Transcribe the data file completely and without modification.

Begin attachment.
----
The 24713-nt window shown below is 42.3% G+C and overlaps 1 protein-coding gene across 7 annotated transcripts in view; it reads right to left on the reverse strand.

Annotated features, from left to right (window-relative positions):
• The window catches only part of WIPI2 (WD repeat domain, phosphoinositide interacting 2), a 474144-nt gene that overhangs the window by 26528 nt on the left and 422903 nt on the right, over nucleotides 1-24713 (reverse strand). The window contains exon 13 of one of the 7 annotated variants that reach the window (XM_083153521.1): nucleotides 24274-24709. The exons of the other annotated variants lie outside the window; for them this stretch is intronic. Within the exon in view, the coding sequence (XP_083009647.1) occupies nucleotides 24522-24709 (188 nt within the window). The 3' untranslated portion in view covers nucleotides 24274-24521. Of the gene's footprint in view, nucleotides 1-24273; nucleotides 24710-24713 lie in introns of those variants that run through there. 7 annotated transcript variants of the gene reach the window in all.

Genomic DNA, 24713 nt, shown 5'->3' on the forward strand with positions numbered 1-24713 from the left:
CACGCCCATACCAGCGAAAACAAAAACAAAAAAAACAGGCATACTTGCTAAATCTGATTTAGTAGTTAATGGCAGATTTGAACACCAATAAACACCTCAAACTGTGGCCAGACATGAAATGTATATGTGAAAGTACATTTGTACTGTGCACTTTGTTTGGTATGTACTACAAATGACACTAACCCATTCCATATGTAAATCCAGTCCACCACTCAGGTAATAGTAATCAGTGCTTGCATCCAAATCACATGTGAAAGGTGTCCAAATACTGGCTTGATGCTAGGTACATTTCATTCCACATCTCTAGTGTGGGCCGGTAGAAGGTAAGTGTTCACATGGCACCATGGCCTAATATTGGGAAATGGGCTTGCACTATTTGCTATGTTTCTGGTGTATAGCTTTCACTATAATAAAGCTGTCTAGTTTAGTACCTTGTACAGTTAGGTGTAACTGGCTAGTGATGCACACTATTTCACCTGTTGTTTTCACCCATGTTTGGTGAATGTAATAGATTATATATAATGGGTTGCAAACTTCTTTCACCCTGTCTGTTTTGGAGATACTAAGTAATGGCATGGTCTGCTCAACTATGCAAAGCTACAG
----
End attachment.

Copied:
The 24713-nt window shown below is 42.3% G+C and overlaps 1 protein-coding gene across 7 annotated transcripts in view; it reads right to left on the reverse strand.

Annotated features, from left to right (window-relative positions):
• The window catches only part of WIPI2 (WD repeat domain, phosphoinositide interacting 2), a 474144-nt gene that overhangs the window by 26528 nt on the left and 422903 nt on the right, over nucleotides 1-24713 (reverse strand). The window contains exon 13 of one of the 7 annotated variants that reach the window (XM_083153521.1): nucleotides 24274-24709. The exons of the other annotated variants lie outside the window; for them this stretch is intronic. Within the exon in view, the coding sequence (XP_083009647.1) occupies nucleotides 24522-24709 (188 nt within the window). The 3' untranslated portion in view covers nucleotides 24274-24521. Of the gene's footprint in view, nucleotides 1-24273; nucleotides 24710-24713 lie in introns of those variants that run through there. 7 annotated transcript variants of the gene reach the window in all.

Genomic DNA, 24713 nt, shown 5'->3' on the forward strand with positions numbered 1-24713 from the left:
CACGCCCATACCAGCGAAAACAAAAACAAAAAAAACAGGCATACTTGCTAAATCTGATTTAGTAGTTAATGGCAGATTTGAACACCAATAAACACCTCAAACTGTGGCCAGACATGAAATGTATATGTGAAAGTACATTTGTACTGTGCACTTTGTTTGGTATGTACTACAAATGACACTAACCCATTCCATATGTAAATCCAGTCCACCACTCAGGTAATAGTAATCAGTGCTTGCATCCAAATCACATGTGAAAGGTGTCCAAATACTGGCTTGATGCTAGGTACATTTCATTCCACATCTCTAGTGTGGGCCGGTAGAAGGTAAGTGTTCACATGGCACCATGGCCTAATATTGGGAAATGGGCTTGCACTATTTGCTATGTTTCTGGTGTATAGCTTTCACTATAATAAAGCTGTCTAGTTTAGTACCTTGTACAGTTAGGTGTAACTGGCTAGTGATGCACACTATTTCACCTGTTGTTTTCACCCATGTTTGGTGAATGTAATAGATTATATATAATGGGTTGCAAACTTCTTTCACCCTGTCTGTTTTGGAGATACTAAGTAATGGCATGGTCTGCTCAACTATGCAAAGCTACAG